Tuesday, October 5, 2021


Every parish I have experienced in my nearly 68 years of life had/has active ministries, be it the choir, ushers, women and men’s groups as well as social outreach to the poor. There are also educational ministries, such as schools and religious education. 

When the Ancient Order of the Latin Mass was THE Mass, people were integrated into parish life. There were various movements to help those who wanted these such a 3rd Order religious groups, the Legion of Mary and Catholic Action.

There were what were called apostolates (not ministries) that laity could be a part of. 

Most parishes today have equivalent ministries but no longer tend to use the word apostolates, which is too bad as apostolate is a more apt name than ministry which implies a certain “clericalization”. I think one could even call those who bring Holy Communion to the home bound or visit hospitals apostolates rather than a ministry, the same with joining choirs, ushers, greeters, lectors and the like. 

But what connection do those who attend the Ancient Order of the Latin Mass have today with their parish?

My experience of establishing the older form of the Mass in Macon is that those who were my parishioners were still engaged in the life of the parish. I was moving in time and in an organic way to have the older form of the Mass at a regular Sunday time Mass and each week.

If that had been the case, the majority in attendance would have been parishioners and integrated into parish life as anyone else in the parish, some more, some less.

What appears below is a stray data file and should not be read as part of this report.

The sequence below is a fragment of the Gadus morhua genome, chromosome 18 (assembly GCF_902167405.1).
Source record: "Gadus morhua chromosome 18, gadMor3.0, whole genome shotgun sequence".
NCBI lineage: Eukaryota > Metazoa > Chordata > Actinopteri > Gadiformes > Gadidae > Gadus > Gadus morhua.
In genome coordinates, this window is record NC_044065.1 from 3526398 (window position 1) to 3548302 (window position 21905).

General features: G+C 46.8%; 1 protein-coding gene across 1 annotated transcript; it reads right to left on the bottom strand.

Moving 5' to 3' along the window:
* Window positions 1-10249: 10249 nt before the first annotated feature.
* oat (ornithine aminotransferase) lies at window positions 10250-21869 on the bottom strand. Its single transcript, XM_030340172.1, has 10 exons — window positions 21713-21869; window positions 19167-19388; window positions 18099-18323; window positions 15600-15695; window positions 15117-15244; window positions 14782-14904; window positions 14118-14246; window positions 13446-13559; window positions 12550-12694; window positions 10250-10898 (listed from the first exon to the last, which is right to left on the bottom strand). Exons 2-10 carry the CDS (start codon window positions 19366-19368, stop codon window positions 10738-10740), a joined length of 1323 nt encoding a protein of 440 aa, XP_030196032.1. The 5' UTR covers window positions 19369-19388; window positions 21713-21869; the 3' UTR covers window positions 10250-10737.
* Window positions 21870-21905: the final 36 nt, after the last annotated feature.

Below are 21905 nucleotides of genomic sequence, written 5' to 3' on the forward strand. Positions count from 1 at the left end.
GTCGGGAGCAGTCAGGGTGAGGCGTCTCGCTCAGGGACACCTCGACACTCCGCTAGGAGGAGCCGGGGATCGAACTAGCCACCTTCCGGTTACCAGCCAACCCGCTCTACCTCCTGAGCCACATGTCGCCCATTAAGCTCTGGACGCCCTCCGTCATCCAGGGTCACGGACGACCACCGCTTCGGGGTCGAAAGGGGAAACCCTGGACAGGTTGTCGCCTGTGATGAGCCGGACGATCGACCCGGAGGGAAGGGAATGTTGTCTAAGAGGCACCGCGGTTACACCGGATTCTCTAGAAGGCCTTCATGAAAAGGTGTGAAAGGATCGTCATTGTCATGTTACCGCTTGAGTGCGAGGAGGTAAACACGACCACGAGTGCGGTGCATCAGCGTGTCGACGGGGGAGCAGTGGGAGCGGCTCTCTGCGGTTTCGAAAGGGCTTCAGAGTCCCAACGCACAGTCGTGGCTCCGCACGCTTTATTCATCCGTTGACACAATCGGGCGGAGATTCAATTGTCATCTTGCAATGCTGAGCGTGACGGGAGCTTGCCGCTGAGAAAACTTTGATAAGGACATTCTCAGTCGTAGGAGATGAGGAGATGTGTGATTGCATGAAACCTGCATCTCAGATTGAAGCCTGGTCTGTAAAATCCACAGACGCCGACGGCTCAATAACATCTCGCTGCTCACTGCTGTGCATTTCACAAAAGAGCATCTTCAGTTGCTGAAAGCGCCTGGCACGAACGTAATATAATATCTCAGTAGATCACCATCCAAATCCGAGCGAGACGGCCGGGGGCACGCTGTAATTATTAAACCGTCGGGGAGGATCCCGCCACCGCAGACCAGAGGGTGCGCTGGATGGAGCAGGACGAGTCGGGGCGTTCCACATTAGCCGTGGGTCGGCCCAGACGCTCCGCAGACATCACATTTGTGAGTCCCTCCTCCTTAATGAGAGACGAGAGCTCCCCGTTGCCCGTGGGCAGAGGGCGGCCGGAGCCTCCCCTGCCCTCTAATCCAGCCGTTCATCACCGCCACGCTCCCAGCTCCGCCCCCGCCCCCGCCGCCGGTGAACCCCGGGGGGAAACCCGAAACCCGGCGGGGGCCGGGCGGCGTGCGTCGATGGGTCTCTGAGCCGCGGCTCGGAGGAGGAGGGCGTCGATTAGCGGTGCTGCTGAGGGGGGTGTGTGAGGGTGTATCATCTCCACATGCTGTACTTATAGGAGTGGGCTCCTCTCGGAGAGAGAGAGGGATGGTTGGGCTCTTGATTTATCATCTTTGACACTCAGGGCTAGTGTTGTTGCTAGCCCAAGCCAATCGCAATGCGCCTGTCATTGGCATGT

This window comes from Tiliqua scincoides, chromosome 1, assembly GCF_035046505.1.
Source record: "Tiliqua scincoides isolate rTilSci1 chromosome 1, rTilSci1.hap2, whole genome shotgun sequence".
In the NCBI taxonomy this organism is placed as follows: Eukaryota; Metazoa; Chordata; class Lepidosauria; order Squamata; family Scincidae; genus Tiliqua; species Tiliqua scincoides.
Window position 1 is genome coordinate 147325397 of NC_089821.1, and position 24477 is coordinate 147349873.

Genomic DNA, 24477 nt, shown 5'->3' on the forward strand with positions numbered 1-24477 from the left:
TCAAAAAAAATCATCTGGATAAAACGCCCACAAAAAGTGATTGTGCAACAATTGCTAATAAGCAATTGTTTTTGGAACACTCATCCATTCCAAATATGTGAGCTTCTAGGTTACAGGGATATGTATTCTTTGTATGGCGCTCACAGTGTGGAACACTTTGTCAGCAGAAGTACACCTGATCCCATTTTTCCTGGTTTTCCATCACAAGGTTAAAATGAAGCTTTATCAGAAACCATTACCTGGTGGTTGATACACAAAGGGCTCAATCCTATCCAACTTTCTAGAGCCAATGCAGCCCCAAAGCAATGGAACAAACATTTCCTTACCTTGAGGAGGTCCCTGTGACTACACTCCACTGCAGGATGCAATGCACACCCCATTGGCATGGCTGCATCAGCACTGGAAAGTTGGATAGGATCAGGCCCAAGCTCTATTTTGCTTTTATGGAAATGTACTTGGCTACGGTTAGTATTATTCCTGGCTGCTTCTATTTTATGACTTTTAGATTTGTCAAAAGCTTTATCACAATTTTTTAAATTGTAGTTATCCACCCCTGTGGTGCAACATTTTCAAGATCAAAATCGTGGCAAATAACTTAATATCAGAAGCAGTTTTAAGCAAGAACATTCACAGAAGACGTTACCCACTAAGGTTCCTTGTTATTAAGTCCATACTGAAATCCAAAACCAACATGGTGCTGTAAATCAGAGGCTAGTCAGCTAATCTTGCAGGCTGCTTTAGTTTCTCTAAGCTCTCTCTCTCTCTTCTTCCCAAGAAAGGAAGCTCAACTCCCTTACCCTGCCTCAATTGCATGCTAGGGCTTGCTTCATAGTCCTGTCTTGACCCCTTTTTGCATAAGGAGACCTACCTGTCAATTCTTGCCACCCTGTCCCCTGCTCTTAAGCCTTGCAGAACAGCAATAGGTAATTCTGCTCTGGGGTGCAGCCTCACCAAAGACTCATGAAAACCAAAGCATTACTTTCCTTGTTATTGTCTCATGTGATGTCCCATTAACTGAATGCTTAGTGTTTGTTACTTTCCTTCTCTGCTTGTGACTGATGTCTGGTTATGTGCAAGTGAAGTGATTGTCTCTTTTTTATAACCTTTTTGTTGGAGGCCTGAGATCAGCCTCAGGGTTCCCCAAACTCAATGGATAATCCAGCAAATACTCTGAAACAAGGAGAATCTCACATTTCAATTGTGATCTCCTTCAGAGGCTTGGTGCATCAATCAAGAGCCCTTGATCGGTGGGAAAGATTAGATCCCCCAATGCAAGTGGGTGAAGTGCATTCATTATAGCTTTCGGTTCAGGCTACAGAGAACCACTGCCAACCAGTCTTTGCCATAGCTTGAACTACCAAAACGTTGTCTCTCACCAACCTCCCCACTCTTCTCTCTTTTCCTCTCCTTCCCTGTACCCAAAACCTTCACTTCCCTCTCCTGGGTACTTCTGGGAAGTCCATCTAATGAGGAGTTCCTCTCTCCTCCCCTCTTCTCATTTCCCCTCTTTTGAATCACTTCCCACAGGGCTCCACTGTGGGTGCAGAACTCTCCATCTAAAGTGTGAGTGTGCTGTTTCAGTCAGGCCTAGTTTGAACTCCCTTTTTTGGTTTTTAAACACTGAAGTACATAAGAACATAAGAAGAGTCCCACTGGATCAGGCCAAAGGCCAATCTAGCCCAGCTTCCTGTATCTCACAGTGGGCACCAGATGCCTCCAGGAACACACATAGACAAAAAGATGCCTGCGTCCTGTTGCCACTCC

But when only one parish offers this Mass, the danger is that the many who attend come from other parishes and dioceses who don’t celebrate the older form. They don’t register in the parish where they attend the Ancient TLM. 

This past Sunday, I asked those at the Cathedral’s weekly Sunday Ancient TLM to raise their hands if they were tourists or visitors. Of the 200 or so there, about 30 or less raised their hands. The majority there attend the Latin Mass each Sunday.

Of those, since I am not a full time Cathedral priest, I am not sure how many are registered at the Cathedral. But if they are attending each Sunday and live in the Savannah deanery, I think they should be engaged somehow in the parish where they are registered. 

That’s the question, how do we keep Catholics who are now marginalized by the pope himself, engaged in the parish life of the Church if the Latin Mass is marginalized to just a few locations. 

It is obvious that the Holy Father wasn’t thinking when he issued his nefarious document marginalizing a significant group of Catholics who need to be integrated into the Church and parish life as well as the older order of the Latin Mass. 

In this regard, Pope Emeritus Benedict XVI knew what His Holiness was doing. 


Joseph Johnson said...

I continue to be involved in my home parish (St. Joseph, Waycross) where I attend the English NO Mass each Sunday except once a month when I travel to St. Anthony in Ray City to set up the altar and serve Mass in the old Latin form. I serve as a Confirmation I teacher (‘been teaching in PRE for twenty years) and I also continue as a lector and usher in my home parish. I would expect you would hear the same or similar from most who attend the Latin Mass at Ray City. We are extremely grateful to our bishop for continuing to allow us the monthly TLM. On the remaining weekends (which is most of the time) most of us are attending at our home parishes.

ByzRus said...

"That’s the question, how do we keep Catholics who are now marginalized by the pope himself, engaged in the parish life of the Church if the Latin Mass is marginalized to just a few locations."